Apple TV

Apple TVPrice: 40GB – $329, 160GB – $449

Thanks to Apple’s marketing and packaging design there’s no mistaking what Apple TV does or how it behaves, how to set it up or what experienced you’ll get out of it. It’s a way of unshackling iTunes content from your computer and putting it on your TV.

The unit is an unobtrusive silver/white box with a similar footprint to a Mac Mini — about 40 centimetres square and about 3 centimetres tall. It connects to both your modem and your TV, which can be a challenge as your computer in the study might be a distance from the family room TV. Unless you have a robust wireless network it’ll mean an Ethernet cable snaking around the house or through the roof and out through a dedicated port near the TV. It connects to your TV via the usual black, white and yellow video and audio cables but it’s easier to connect via HDMI if you have a recent model TV.

Once everything’s hooked up, you’ll get the most out of Apple TV by synching it to your computer’s copy of iTunes. Both our Mac and Apple TV connected to the net via a D-Link router that was connected to a switch, and selecting ‘Connect to iTunes’ on the TV screen took us straight through. The unit shows up in iTunes under ‘Devices’ and asks for a five-digit pass code the Apple TV gives you on the TV screen. Once entered in iTunes, it syncs and updates the same as an iPod, moving all your music, video and photo content across to the Apple TV and synching periodically.

That means you can access all your iTunes content through the TV with the small Apple remote. The on-screen menu interface is a simple two-column affair that’s intuitive to get around, and it’s good fun navigating through to your own playlists and video content. But the real magic is that, as it’s synched to your iTunes library, you can download movies or TV from the iTunes store through your own account.

As far as free content, you can scan through trailers, search for YouTube video and more, but the search system can feel fiddly, especially as we’re all used to a full PC keyboard. Armed with nothing but the simple remote, you have to navigate around a field of letters to type in search terms.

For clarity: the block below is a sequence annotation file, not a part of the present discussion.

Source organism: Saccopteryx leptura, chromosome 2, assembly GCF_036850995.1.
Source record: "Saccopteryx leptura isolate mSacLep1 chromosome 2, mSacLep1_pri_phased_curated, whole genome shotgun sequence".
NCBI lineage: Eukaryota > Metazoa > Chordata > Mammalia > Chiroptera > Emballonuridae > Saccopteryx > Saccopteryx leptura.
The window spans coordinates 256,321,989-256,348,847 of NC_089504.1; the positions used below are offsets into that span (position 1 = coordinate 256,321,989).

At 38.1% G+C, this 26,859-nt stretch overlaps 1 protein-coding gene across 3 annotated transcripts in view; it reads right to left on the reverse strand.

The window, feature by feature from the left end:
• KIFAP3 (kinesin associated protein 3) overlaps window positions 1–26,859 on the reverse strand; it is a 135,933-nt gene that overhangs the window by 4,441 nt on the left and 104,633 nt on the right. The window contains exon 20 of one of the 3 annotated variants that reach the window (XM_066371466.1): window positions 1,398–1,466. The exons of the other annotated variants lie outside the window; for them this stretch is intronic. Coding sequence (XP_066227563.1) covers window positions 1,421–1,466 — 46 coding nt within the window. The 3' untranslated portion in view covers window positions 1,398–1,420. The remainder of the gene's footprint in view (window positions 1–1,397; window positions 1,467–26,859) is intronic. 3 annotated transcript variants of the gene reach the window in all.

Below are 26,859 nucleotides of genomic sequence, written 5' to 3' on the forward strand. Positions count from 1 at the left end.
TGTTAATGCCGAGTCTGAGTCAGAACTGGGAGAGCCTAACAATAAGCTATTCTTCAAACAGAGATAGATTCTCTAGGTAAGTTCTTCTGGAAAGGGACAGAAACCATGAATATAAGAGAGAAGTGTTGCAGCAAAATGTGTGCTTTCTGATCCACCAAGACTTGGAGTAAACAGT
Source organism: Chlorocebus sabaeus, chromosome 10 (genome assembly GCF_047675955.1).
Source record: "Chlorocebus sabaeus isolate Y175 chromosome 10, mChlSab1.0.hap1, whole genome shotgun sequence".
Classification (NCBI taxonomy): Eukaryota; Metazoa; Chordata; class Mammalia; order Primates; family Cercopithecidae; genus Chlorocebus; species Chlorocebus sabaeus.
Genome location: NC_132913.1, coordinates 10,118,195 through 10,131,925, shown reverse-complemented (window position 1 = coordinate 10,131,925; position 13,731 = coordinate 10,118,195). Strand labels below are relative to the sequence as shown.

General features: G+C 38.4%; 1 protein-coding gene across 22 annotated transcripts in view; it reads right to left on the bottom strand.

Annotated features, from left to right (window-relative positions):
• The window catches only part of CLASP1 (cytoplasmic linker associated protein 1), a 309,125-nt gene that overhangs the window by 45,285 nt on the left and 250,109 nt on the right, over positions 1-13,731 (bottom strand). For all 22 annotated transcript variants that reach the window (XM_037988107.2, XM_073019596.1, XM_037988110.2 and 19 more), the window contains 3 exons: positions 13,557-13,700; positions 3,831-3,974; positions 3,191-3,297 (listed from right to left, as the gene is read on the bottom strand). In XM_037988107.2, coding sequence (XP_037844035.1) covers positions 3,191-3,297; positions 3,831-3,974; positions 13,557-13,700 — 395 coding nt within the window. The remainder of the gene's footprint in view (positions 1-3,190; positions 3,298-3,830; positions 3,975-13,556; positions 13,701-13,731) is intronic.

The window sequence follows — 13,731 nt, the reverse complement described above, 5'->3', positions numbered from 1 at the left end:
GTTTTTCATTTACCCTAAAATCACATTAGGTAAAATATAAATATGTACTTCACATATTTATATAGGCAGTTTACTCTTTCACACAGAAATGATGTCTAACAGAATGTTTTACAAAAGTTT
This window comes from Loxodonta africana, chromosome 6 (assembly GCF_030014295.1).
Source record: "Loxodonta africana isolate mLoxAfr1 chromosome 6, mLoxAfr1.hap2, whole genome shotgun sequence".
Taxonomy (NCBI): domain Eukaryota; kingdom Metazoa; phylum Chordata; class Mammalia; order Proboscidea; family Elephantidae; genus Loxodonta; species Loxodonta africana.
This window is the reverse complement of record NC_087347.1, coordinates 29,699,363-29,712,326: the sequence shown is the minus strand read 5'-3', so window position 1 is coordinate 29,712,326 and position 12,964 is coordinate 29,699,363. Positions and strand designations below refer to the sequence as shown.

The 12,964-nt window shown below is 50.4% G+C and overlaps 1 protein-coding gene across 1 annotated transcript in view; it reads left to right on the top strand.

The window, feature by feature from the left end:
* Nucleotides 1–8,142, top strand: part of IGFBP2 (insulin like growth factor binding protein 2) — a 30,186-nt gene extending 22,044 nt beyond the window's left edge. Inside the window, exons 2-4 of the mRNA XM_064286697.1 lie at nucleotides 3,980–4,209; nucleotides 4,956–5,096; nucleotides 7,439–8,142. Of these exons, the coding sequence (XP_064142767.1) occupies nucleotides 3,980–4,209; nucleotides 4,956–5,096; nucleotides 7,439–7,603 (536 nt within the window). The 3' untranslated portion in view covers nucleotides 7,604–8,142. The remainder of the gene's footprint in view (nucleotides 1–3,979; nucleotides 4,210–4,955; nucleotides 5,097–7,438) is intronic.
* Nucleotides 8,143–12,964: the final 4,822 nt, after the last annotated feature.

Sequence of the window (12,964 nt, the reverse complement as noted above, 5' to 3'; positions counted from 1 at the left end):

Like all Apple revolutions however, it’s perhaps too early for the nascent Internet TV age for a couple of reasons. The first is that we don’t all have mind-blowing home theatres systems, or even output TV sound through the lounge room hi-fi. If you’re just using the inbuilt TV speakers the sound will be a letdown after your PC, which probably has a decent small speaker system connected.

Also, the content offering on iTunes Australia is small at this stage, and an obscure video shop for film nerds or (although Desktop of course doesn’t endorse it) Bittorrent is still your best bet for anything not mainstream.

You’ll be very excited to see that you can watch YouTube videos on your TV, but if you’ve ever switched to full screen while watching one on your computer you’ll know just how low quality they can be. The effect is twice as bad on a large TV, and for that reason you’ll probably want to use the HD option when you watch movies and TV (again limited).

Which leads to our last point. While you’re in ‘TV watching’ mode it’s very easy to forget you’re downloading content off the Internet. The prices to actually buy them through iTunes are reasonable – $2.99 for most movie rentals, which means you have to watch them within 30 days, or $9.99 to buy and keep. But the downloads will add up, and with Australia still a decade or more behind more enlightened telecommunications markets like those of Korea and Japan, a lot of high res video content is not within the means of most domestic or small business broadband accounts.

So Apple TV is a lot like the iPhone — not flawed in itself, simply waiting for a better infrastructure to really flex its muscles.